Monday, November 7, 2011

COGO and what you should know

There is a rush to drill in Colorado and oil\gas exploration has been a large part of this state’s economic development for some time. Let me state for the record that I am for domestic and energy exploration. However I am adamantly opposed to mineral and oil exploration occurring near active fish habitats. Unfortunately anglers have the smallest voice in this discussion.

It is my experience that when drilling occurs near water, the water gets $%^& up. This doesn’t happen all of the time but it happens far more than the energy crowd or even Hickenlooper likes to admit. Just talk to the folks in Ft. Lupton and other areas in Colorado where the aftermath is so bad that you can literally light your tap water on fire. Health regulators deem the water safe but refuse to drink it themselves. Incidents of contamination are piling up and in nearly all of these cases the companies deny responsibility as much as possible and walk away as soon as regulatory agencies give the green light. For years now I have read articles where residents, property owners and even anglers are left with stinky, milky looking water and told, “As good as it was and perfectly safe.”

Ask anyone in the business this question, “Has there been evidence of contaminated water in Colorado where drilling\fracking has taken place?” The answer is yes. “How often does this happen?” The answer you will get is this: “We are working on developing better regulations and have some of the toughest standards in the nation.” Look at COGO’s own statistics before approving and more importantly signing a piece of paper that allows drilling near fish habitat.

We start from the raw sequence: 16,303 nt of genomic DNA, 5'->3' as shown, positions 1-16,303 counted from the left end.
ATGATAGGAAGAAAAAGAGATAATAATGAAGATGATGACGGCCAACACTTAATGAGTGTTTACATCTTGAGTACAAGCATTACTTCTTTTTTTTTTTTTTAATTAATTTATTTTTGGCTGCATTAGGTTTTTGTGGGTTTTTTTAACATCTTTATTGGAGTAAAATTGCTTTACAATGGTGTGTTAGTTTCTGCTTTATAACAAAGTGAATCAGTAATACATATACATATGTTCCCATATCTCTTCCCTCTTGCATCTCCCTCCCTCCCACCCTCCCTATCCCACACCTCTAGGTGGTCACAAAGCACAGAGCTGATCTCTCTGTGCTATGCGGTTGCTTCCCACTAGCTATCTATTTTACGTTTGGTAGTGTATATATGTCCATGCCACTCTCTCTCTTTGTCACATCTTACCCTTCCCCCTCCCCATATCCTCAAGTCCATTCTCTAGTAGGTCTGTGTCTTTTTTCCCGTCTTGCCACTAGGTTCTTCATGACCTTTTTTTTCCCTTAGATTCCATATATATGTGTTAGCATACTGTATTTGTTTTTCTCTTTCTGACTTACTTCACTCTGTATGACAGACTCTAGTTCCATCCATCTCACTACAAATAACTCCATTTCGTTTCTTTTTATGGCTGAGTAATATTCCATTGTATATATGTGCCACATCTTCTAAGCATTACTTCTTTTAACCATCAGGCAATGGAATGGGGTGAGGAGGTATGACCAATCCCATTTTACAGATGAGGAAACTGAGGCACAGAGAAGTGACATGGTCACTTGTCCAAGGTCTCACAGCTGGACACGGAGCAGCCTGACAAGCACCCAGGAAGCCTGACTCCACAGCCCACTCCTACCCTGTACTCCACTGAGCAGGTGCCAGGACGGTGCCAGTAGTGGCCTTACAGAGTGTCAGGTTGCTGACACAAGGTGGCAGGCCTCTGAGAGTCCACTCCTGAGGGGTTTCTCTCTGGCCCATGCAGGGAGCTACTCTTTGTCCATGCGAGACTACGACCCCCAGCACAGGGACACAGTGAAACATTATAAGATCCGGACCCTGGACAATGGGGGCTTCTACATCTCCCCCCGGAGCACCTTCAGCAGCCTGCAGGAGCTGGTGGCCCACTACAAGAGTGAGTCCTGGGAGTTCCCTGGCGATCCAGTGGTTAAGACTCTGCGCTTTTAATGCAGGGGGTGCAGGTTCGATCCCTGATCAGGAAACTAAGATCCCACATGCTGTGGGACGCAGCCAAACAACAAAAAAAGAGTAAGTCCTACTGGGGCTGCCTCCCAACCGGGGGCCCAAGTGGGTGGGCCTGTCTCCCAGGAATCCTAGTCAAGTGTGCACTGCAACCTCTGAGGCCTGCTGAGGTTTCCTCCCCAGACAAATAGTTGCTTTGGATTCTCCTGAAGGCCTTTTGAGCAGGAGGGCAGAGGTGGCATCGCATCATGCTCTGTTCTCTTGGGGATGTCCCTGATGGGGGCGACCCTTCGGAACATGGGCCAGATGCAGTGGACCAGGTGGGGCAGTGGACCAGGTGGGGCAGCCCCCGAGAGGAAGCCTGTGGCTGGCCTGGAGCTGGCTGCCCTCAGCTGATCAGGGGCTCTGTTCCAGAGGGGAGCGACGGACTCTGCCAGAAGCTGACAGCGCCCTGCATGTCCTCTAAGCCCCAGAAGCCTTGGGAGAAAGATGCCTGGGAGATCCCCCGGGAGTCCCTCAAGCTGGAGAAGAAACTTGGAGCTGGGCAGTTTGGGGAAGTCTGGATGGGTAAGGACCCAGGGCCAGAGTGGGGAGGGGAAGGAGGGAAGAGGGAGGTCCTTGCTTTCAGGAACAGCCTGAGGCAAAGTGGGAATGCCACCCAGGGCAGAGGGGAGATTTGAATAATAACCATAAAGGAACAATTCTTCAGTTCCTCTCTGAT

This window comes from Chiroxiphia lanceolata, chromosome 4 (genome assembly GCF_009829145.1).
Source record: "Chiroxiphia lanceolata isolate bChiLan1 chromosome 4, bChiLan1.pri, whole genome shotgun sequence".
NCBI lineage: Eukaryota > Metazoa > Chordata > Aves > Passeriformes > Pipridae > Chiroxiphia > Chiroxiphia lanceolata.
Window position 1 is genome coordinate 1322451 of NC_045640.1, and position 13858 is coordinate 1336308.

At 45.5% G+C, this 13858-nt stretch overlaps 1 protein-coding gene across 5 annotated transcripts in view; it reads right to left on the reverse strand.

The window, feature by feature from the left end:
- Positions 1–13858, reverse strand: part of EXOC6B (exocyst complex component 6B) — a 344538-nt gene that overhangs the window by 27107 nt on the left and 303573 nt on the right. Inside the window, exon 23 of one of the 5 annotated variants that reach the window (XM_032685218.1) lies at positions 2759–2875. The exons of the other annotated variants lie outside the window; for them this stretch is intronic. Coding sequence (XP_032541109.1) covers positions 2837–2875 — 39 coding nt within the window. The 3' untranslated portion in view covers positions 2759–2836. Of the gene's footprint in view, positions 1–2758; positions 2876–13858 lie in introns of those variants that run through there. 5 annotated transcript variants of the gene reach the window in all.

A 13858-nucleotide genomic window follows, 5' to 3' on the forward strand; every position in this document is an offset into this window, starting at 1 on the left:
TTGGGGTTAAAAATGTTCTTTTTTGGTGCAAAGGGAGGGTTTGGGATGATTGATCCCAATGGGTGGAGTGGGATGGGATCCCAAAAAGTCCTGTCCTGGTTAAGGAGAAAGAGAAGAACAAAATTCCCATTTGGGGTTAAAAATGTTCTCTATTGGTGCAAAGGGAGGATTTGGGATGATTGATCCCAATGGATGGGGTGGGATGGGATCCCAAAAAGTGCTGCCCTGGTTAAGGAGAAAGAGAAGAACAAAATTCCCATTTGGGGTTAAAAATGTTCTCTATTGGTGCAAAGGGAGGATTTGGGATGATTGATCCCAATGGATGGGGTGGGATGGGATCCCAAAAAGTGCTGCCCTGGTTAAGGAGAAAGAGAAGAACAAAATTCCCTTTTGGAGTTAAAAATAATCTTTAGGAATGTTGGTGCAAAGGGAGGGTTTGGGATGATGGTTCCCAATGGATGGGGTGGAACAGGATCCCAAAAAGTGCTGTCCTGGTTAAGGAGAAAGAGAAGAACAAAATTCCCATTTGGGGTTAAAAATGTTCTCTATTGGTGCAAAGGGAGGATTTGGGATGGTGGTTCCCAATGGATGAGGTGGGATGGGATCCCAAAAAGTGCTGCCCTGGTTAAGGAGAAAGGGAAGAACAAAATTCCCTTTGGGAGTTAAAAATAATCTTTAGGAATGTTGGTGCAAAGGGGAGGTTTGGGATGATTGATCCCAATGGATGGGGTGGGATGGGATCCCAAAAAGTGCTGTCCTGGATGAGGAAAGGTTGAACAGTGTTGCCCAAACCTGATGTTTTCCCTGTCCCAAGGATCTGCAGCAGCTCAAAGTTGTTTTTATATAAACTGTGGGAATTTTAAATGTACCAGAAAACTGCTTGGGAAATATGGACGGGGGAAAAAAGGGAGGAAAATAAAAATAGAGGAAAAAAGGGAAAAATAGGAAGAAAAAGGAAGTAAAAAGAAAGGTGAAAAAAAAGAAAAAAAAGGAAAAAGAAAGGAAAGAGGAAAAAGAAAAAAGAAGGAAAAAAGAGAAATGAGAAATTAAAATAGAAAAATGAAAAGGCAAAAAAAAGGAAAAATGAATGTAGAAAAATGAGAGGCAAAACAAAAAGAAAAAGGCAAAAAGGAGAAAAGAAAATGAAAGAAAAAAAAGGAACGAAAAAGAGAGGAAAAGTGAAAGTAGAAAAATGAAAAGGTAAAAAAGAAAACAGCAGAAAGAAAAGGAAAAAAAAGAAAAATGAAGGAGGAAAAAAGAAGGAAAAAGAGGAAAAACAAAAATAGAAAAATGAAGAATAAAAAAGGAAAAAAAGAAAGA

If you have a minute, please take a look at the information being posted on the COGO website (link listed above). Especially go to the homepage, then database and select the Inspection\Incident report. Spills and contamination are fairly common according to their own information.

The worst part is that while permits are being granted, the regulators and oil companies are getting more or less a free pass. Bruce Finley has done a great job of streamlining the incidents and fines associated with the companies that work in Colorado using the database described above. This provides a perspective based on numbers that may cause a few people to think twice about allowing oil exploration in areas of South Park and others where some of the state’s best fishing may be in jeopardy.


Drilling spills rise in Colorado, but fines rare

PLATTEVILLE — Colorado's wave of gas and oil drilling is resulting in spills at the rate of seven every five days — releasing more than 2 million gallons this year of diesel, oil, drilling wastewater and chemicals that contaminated land and water.
At least some environmental damage from the oil-and-gas boom is inevitable, industry leaders and state regulators say, with a record-high 45,793 wells and companies drilling about eight more a day.

But a Denver Post analysis finds state regulators rarely penalize companies responsible for spills.

This year, the Colorado Oil and Gas Conservation Commission has imposed fines for five spills that happened three or more years ago. The total penalties: $531,350.

Sorting out the numbers

The companies responsible for the most spills wield clout. For example, state records show Anadarko has contributed $43,450 since July 2010 to Colorado political groups and candidates, including $1,050 to John Hickenlooper's gubernatorial campaign. Other companies do likewise.

An analysis of spill data reported to COGCC regulators, and spill reports compiled by the Colorado Department of Public Health and Environment, found the following:

• Of the 343 spills reported this year through Sept. 2, Kerr-McGee had 38, Noble Energy had 37, and Williams Production and EnCana Oil and Gas each had 36. Next closest were Chevron and Petroleum Development Corp. with 29 each, followed by Pioneer Natural Resources with 22 and British Petroleum America with eight.
Noble, EnCana, Williams, Kerr-McGee and BP on Aug. 3 received COGCC awards — despite 374 spills among them since January 2010.